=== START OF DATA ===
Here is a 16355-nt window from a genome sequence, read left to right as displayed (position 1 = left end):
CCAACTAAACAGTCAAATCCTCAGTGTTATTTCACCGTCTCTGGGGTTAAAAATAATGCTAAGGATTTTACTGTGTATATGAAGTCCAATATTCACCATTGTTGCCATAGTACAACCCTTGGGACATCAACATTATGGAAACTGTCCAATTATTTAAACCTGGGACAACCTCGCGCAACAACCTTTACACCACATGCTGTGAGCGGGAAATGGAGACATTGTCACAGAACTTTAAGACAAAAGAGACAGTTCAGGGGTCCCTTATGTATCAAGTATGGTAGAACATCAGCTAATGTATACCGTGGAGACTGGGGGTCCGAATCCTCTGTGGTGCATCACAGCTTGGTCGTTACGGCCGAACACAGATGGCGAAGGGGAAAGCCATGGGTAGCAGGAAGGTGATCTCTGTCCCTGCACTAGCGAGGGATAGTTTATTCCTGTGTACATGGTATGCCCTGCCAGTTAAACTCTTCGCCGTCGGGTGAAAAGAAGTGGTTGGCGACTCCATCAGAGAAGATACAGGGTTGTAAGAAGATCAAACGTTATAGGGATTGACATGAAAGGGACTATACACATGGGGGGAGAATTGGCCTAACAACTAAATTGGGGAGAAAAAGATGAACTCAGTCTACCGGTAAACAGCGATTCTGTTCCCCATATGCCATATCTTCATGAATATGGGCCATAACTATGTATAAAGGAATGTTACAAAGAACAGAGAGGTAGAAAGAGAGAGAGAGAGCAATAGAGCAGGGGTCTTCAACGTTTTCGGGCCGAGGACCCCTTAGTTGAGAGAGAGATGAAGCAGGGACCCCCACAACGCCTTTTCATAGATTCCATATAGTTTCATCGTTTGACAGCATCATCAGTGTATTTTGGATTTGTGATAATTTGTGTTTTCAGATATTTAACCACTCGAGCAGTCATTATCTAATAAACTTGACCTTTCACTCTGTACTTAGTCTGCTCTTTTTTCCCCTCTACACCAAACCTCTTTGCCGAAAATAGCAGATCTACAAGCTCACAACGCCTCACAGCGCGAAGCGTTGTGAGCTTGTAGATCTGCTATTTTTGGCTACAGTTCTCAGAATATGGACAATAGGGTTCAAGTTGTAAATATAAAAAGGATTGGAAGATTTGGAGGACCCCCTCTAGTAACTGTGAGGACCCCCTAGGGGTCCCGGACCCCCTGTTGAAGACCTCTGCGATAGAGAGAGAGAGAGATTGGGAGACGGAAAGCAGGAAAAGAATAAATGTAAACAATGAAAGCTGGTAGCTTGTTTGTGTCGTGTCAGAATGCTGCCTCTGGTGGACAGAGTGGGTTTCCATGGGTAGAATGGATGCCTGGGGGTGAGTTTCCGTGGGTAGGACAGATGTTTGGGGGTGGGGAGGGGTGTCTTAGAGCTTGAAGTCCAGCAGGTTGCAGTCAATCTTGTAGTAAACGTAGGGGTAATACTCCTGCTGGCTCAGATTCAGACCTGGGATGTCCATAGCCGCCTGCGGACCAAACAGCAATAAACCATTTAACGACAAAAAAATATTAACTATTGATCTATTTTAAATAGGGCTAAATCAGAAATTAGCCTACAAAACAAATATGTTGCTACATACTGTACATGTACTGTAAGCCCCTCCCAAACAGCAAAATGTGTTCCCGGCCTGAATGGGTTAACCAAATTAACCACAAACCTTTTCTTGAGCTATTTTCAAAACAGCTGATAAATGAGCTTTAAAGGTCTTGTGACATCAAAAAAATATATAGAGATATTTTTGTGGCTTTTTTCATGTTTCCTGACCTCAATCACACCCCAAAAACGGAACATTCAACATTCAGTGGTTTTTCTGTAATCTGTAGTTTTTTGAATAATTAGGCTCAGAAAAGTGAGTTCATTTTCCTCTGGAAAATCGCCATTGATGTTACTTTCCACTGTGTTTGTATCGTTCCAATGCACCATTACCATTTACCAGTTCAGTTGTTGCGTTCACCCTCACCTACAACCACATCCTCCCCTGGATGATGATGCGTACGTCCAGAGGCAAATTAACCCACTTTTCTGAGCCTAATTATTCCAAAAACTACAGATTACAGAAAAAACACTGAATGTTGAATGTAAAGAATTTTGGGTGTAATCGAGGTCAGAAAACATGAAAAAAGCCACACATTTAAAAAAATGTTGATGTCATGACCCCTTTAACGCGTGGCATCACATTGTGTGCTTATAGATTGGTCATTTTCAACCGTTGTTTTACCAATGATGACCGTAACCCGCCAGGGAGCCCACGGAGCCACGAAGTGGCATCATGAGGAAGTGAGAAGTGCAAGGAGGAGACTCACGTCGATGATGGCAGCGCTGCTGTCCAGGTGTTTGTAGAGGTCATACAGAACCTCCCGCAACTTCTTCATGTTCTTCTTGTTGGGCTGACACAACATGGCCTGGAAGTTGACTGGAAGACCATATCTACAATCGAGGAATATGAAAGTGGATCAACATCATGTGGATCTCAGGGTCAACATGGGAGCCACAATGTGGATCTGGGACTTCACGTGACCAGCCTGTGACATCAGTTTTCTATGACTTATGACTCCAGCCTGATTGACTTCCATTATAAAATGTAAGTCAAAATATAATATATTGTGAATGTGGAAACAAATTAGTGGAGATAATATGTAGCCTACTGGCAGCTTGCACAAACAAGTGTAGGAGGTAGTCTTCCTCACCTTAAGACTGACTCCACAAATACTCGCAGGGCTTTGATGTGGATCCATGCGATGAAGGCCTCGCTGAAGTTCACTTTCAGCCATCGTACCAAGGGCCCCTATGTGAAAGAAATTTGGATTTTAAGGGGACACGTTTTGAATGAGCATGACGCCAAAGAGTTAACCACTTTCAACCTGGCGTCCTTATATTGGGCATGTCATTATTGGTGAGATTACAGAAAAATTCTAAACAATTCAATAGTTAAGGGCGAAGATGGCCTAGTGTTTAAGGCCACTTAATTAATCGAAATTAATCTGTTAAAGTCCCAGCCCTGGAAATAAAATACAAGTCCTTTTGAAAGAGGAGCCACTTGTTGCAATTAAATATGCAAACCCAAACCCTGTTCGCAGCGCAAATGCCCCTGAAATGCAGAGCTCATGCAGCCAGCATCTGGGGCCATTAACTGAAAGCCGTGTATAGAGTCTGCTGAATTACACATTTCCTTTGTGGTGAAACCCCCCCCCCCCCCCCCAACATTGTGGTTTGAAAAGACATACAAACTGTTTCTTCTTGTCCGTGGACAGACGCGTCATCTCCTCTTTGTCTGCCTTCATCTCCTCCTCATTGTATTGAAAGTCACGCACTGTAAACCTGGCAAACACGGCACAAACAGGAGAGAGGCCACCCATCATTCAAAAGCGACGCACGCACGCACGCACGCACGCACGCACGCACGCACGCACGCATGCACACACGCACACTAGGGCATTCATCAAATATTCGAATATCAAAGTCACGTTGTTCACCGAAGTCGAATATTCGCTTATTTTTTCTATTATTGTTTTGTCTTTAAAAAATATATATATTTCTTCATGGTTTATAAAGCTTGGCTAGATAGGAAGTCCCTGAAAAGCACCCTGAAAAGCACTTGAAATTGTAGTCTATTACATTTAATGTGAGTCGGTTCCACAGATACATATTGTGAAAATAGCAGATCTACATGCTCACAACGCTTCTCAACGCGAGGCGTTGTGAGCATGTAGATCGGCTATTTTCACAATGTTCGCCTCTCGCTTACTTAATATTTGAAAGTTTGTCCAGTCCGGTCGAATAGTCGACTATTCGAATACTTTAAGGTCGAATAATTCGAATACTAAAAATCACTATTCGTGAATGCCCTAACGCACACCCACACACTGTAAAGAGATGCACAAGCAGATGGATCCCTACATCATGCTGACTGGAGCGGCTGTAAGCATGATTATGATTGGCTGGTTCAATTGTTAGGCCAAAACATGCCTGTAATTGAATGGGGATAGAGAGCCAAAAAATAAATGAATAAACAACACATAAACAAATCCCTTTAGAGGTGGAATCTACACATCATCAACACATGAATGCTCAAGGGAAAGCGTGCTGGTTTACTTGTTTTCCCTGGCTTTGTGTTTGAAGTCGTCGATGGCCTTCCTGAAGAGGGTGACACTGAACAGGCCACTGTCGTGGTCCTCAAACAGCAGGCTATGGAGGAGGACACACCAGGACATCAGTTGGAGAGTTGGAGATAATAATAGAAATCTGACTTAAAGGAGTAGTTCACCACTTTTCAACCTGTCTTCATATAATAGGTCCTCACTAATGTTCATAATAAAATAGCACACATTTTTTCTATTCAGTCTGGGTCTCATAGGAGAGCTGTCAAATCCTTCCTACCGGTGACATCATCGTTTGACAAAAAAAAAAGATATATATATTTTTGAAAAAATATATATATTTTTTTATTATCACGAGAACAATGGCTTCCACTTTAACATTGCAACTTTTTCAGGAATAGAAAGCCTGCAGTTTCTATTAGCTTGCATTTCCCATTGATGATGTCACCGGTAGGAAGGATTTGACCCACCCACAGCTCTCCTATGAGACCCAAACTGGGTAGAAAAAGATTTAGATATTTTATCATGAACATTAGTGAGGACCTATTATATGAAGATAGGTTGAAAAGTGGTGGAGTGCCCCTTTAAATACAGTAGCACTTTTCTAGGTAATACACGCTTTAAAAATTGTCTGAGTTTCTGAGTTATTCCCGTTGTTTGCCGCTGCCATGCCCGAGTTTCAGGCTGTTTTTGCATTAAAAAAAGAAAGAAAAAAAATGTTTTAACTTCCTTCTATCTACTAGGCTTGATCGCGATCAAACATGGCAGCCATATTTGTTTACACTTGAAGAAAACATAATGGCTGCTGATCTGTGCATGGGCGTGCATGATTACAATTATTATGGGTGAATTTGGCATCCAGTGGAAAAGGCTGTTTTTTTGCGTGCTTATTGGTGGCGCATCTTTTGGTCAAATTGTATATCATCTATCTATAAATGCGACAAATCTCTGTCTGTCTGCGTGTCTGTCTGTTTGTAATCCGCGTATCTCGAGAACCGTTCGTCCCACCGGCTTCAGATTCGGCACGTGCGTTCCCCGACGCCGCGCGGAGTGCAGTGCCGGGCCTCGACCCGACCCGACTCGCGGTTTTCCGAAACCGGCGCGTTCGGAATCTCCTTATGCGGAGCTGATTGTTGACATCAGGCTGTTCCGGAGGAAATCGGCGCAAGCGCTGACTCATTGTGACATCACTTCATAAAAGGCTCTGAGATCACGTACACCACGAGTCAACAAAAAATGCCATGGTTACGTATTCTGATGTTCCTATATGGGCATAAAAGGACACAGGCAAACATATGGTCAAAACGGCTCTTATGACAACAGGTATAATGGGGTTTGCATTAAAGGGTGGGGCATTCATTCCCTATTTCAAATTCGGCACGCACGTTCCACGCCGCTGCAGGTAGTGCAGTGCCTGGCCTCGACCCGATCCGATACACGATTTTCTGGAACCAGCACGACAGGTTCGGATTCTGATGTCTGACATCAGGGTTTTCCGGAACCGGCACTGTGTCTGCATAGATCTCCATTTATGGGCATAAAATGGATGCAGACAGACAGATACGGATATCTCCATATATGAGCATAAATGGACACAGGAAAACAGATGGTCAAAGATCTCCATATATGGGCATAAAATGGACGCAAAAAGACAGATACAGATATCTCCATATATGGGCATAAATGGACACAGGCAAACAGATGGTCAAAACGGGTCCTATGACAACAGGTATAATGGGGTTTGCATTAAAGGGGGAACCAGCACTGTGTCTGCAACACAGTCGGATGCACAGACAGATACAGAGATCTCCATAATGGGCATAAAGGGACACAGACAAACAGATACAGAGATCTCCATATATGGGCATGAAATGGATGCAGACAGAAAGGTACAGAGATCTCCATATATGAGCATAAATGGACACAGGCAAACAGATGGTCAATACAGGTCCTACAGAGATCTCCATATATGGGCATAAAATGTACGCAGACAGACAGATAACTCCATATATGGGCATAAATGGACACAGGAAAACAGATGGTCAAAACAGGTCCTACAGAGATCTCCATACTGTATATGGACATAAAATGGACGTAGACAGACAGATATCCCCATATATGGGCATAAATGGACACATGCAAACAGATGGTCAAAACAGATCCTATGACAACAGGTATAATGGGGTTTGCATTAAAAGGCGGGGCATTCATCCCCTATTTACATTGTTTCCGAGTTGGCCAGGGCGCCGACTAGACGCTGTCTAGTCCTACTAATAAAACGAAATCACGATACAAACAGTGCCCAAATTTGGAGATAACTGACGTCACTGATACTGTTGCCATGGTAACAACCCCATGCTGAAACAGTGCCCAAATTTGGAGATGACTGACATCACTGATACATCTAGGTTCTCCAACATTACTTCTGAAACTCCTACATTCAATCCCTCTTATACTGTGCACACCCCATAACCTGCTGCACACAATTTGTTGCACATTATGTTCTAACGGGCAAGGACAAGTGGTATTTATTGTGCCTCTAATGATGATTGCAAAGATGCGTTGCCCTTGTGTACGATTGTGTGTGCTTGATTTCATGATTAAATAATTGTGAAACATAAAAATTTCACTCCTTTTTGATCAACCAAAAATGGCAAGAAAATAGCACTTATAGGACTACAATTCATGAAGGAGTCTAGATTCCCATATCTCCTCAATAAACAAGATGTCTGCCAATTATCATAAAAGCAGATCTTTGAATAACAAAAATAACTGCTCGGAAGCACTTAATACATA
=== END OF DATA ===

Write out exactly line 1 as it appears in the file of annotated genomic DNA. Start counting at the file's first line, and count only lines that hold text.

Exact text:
Here is a 16355-nt window from a genome sequence, read left to right as displayed (position 1 = left end):